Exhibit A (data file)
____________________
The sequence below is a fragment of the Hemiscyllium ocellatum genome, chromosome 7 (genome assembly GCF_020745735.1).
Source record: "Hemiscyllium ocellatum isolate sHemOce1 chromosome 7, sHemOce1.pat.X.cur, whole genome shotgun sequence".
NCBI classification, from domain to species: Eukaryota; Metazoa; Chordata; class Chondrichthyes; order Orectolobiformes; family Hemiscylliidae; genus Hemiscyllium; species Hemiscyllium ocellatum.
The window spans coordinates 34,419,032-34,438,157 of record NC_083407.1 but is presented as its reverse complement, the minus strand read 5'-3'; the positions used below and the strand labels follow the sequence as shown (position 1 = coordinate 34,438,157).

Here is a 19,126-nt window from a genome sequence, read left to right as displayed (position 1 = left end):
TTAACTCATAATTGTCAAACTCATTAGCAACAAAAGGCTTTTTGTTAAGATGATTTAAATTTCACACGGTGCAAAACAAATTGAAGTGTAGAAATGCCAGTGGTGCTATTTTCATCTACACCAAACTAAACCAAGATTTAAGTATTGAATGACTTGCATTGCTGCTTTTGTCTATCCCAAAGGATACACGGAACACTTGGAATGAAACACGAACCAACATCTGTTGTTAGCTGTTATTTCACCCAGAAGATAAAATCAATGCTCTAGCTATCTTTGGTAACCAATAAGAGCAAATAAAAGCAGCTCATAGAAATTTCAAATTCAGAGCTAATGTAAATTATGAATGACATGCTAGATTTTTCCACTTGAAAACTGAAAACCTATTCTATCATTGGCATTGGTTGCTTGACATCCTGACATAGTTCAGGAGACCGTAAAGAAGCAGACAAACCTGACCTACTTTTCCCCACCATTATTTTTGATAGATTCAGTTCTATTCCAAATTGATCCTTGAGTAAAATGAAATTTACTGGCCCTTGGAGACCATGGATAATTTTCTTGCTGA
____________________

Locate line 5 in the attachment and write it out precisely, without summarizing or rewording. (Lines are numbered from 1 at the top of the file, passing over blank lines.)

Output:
Here is a 19,126-nt window from a genome sequence, read left to right as displayed (position 1 = left end):